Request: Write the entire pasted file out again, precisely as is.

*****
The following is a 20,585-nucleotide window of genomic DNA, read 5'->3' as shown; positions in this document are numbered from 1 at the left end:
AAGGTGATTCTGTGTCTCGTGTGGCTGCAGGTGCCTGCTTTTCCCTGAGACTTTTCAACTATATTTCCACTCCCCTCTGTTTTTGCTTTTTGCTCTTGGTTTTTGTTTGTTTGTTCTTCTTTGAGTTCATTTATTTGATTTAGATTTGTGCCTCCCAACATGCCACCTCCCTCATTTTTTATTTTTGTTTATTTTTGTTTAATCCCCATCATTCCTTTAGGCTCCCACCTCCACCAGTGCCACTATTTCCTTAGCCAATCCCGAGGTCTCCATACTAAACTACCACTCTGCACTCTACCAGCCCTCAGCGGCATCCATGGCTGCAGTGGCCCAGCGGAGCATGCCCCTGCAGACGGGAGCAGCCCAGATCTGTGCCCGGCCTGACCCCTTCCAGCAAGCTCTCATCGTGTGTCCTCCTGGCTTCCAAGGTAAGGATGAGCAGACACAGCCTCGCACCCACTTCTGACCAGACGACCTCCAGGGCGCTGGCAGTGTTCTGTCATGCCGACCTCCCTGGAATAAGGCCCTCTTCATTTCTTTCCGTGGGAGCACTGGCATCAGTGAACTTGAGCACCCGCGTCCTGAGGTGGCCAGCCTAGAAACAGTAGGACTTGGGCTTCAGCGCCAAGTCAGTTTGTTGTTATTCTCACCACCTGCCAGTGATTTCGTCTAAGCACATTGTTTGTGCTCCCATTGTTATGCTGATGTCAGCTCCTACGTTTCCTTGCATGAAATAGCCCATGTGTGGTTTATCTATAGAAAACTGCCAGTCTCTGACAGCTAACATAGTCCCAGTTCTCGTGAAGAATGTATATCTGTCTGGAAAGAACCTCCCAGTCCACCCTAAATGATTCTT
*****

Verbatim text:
The following is a 20,585-nucleotide window of genomic DNA, read 5'->3' as shown; positions in this document are numbered from 1 at the left end:
AAGGTGATTCTGTGTCTCGTGTGGCTGCAGGTGCCTGCTTTTCCCTGAGACTTTTCAACTATATTTCCACTCCCCTCTGTTTTTGCTTTTTGCTCTTGGTTTTTGTTTGTTTGTTCTTCTTTGAGTTCATTTATTTGATTTAGATTTGTGCCTCCCAACATGCCACCTCCCTCATTTTTTATTTTTGTTTATTTTTGTTTAATCCCCATCATTCCTTTAGGCTCCCACCTCCACCAGTGCCACTATTTCCTTAGCCAATCCCGAGGTCTCCATACTAAACTACCACTCTGCACTCTACCAGCCCTCAGCGGCATCCATGGCTGCAGTGGCCCAGCGGAGCATGCCCCTGCAGACGGGAGCAGCCCAGATCTGTGCCCGGCCTGACCCCTTCCAGCAAGCTCTCATCGTGTGTCCTCCTGGCTTCCAAGGTAAGGATGAGCAGACACAGCCTCGCACCCACTTCTGACCAGACGACCTCCAGGGCGCTGGCAGTGTTCTGTCATGCCGACCTCCCTGGAATAAGGCCCTCTTCATTTCTTTCCGTGGGAGCACTGGCATCAGTGAACTTGAGCACCCGCGTCCTGAGGTGGCCAGCCTAGAAACAGTAGGACTTGGGCTTCAGCGCCAAGTCAGTTTGTTGTTATTCTCACCACCTGCCAGTGATTTCGTCTAAGCACATTGTTTGTGCTCCCATTGTTATGCTGATGTCAGCTCCTACGTTTCCTTGCATGAAATAGCCCATGTGTGGTTTATCTATAGAAAACTGCCAGTCTCTGACAGCTAACATAGTCCCAGTTCTCGTGAAGAATGTATATCTGTCTGGAAAGAACCTCCCAGTCCACCCTAAATGATTCTT